There are two ways a stroke can occur; one, the flow of oxygen-rich blood to the brain is blocked, or partially blocked; or two, there is bleeding in the brain. In both instances brain cells can start to die and can leave permanent damage. If brain cells do die or are damaged symptoms in the area those brain cells control can start to develop. Some of the more common symptoms caused by dead or damaged brain cells are sudden weakness; paralysis or numbness in the face, arms or legs; trouble speaking or understanding speech; and blurred vision. A stroke is a serious medical condition can cause lasting brain damage, long-term disability, or even death. Stroke is a leading cause of death amongst Americans.
Fortunately, early detection and treatment can significantly reduce damage to your brain and significantly reduce the risk of permanent disability. Also, early detection and treatment can help prevent a future stroke from occurring.
Types of Strokes
There are two main types of stroke. The first, and more common type of stroke, is ischemic. If an artery that is supplying oxygen-rich blood to the brain becomes blocked, or partially blocked, it can lead to an ischemic stroke. The most common cause of these blockages is a blood clot. It is important to be aware of a Transient Ischemic Attack (TIA also known as a “mini-stroke”). If blood flow to only a portion of the brain is blocked for only a short portion of time it can lead to a TIA. Since the block is only partial and only for a short period of time any damage to brain cells is typically not permanent. Like ischemic strokes, TIAs are most often caused by blood clots. Although a TIA is not technically a stroke, it significantly increases the likelihood you will suffer a stroke.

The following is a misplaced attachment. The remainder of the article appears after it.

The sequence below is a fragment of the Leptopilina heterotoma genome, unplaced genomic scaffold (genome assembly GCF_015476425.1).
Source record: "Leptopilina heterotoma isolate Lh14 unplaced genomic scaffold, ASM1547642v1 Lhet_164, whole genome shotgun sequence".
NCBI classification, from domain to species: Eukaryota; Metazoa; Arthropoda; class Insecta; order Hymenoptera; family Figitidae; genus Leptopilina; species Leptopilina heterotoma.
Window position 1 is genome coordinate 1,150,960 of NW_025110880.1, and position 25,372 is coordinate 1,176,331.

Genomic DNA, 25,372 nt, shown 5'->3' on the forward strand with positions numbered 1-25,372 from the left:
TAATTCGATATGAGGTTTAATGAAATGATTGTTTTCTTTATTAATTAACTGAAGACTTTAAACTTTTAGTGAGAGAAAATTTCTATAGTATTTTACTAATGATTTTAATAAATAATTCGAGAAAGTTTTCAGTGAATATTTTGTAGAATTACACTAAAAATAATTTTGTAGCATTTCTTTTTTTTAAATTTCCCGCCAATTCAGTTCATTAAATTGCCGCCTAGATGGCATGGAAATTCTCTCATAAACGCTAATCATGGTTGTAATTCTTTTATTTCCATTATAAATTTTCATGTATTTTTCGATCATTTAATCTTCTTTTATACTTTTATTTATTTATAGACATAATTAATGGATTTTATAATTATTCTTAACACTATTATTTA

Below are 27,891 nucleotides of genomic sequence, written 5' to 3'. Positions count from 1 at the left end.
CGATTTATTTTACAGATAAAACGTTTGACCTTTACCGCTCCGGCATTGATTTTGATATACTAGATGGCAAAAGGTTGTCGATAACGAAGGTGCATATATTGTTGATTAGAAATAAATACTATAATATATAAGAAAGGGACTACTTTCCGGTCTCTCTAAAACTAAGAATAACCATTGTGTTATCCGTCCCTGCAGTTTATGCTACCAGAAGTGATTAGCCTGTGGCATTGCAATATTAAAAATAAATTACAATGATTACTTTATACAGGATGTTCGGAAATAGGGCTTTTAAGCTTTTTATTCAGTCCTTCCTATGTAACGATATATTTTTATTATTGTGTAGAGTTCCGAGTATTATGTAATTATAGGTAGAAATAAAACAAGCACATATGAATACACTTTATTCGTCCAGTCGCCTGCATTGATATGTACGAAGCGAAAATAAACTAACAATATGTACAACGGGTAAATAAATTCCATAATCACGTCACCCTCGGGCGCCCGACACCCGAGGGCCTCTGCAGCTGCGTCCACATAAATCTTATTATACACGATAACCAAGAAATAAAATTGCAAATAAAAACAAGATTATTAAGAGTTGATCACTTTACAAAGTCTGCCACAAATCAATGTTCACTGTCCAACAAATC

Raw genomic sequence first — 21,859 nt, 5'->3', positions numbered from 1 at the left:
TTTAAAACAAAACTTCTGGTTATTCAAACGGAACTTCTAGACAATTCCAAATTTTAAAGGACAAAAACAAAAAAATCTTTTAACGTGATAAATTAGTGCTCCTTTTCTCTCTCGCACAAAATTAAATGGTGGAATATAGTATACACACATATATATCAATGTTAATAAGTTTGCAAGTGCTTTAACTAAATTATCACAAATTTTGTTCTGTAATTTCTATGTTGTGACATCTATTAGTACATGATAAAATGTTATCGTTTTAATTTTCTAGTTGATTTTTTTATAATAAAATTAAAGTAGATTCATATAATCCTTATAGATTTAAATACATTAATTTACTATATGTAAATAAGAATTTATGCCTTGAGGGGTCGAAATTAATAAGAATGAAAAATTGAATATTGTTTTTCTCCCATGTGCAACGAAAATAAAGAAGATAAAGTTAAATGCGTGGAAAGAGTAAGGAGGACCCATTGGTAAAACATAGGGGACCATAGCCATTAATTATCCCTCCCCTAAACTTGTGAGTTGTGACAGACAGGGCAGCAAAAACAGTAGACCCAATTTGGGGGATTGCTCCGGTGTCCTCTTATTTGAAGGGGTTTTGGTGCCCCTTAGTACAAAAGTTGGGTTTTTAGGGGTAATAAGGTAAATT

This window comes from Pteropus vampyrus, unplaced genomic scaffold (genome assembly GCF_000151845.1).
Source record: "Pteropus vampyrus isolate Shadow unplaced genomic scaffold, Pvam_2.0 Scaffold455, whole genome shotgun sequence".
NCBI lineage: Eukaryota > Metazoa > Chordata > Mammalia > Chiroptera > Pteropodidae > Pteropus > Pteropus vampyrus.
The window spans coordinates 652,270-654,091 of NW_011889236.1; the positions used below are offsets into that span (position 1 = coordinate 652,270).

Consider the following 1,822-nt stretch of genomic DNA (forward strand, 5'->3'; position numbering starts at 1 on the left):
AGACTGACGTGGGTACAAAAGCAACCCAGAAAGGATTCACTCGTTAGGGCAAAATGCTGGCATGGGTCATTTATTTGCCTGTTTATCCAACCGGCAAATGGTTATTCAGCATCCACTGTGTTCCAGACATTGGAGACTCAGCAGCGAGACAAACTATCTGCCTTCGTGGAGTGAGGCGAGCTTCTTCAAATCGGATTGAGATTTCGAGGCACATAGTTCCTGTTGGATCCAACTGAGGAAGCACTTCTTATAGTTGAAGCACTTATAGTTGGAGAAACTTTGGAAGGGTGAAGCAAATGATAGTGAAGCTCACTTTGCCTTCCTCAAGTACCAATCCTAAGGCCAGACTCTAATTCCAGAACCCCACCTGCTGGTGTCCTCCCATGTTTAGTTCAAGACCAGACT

The second is hemorrhagic. If an artery in the brain ruptures or leaks blood a hemorrhagic stroke can occur. This type of stroke also can damage brain cells due to the pressure the blood creates on the brain. The two most common causes of hemorrhagic strokes are aneurysms and high blood pressure.
Common Signs and Symptoms
- Sudden weakness.
- Vision problems. You may experience blurred vision, blackened vision or double vision.
- Loss of consciousness.
- Paralysis or numbness on the face, arms or legs (especially if it is only on one side of the body). You may experience that one side of your face feels droopy and is difficult to smile or when you raise your arms you are unable to keep both raised.
- Trouble speaking or understanding speech. You may experience slurring of words or confusion.
- Trouble walking. You may experience dizziness, loss of balance or loss of coordination.
- Sudden headache. If your headache is sudden and severe it may be an indication you are having a stroke. If this is accompanied with vomiting, dizziness or altered consciousness it is a strong indication of a stroke.
People At Risk
- People with diabetes
- People with high blood pressure
- People with, or a family history of, heart disease
- The older you are the more likely you are to have a stroke
- People who have already experienced a stroke or TIA
- Family history of stroke or TIA
- Obese people
- People under high stress or depressed
- People with no, or minimal, physical activity
- Heavy drinkers or users of illicit drugs
- People with obstructive sleep apnea
It is important to remember that a stroke is a serious medical condition that requires immediate attention. Failure to take immediate action can lead to permanent brain damage and disability. If you or someone you know is experiencing the above symptoms do not hesitate to seek medical attention.